On the contrary, if technology continues to improve exponentially as it does today, it is far more likely that in the future we would be terraforming other planets and populating them with more animals, than it would be for your darker future to pan out.

  5. #165
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    I think paleo, and Primal Blueprint, would be much more effective and healthful, if people generally ate more vegetables. Mark's Big-Ass Salad is an appeal to this concept, but seriously, how many people do a BAS every day and how many of our BAS' are loaded with a wide variety of fresh veggies? Sourcing quality, fresh veggies every day is hard work. Unless you have access to a daily salad bar, most of us probably aren't getting all the veggies we need. Then when you throw in the fact that veggies need to be prepared in meticulous ways to match the nutrient and vitamins contained, it makes it even more difficult--some veggies are best steamed, some roasted, boiled, juiced or raw.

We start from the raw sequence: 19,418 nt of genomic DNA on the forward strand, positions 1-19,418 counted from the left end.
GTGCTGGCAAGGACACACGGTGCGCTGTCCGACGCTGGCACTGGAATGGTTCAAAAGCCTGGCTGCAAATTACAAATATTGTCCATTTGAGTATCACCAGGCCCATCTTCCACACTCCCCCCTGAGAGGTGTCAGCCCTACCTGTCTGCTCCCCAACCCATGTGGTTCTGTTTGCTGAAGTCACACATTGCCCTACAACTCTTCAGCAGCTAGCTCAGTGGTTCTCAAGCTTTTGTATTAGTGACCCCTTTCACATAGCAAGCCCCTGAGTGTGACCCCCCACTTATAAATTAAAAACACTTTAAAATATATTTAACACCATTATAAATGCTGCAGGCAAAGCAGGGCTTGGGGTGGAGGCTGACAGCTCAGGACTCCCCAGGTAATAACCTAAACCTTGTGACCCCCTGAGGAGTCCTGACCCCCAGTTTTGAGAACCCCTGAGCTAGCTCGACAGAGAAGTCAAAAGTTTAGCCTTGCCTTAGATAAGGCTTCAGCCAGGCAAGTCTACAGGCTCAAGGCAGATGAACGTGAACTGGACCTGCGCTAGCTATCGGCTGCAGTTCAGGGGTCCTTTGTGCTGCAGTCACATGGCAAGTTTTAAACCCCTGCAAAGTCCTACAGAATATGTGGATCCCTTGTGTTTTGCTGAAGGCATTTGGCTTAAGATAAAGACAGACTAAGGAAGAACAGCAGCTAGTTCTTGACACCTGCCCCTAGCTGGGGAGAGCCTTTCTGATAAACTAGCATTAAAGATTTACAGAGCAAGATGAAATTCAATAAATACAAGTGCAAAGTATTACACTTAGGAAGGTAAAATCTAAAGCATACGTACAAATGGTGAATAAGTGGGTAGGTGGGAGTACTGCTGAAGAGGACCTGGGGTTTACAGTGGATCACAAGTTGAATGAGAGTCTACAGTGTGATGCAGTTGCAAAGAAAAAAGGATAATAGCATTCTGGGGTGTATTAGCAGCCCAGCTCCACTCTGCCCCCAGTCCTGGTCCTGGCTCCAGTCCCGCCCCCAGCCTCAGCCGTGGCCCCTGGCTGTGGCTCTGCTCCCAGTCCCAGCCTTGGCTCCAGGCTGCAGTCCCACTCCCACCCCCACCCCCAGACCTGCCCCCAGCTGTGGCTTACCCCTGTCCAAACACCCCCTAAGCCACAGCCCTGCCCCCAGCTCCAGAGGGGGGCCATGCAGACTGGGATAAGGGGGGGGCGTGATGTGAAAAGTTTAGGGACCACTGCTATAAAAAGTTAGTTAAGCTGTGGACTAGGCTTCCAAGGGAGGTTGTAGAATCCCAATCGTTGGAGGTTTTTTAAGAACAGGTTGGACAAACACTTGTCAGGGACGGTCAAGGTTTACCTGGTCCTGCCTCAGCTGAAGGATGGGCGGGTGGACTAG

I think if somebody could put together a really awesome vegan diet, and then add some meat, you'd have a helluva diet there!

  6. #166
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    Quote Originally Posted by otzi View Post
    I think if somebody could put together a really awesome vegan diet, and then add some meat, you'd have a helluva diet there!
    I think pescetarian diets are pretty legit; I believe that's what Mark Sisson's wife adheres to last I gathered. Eggs, dairy, bivalves, honey, shellfish, and all the plants you like -- you're good to go.
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  7. #167
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    Quote Originally Posted by otzi View Post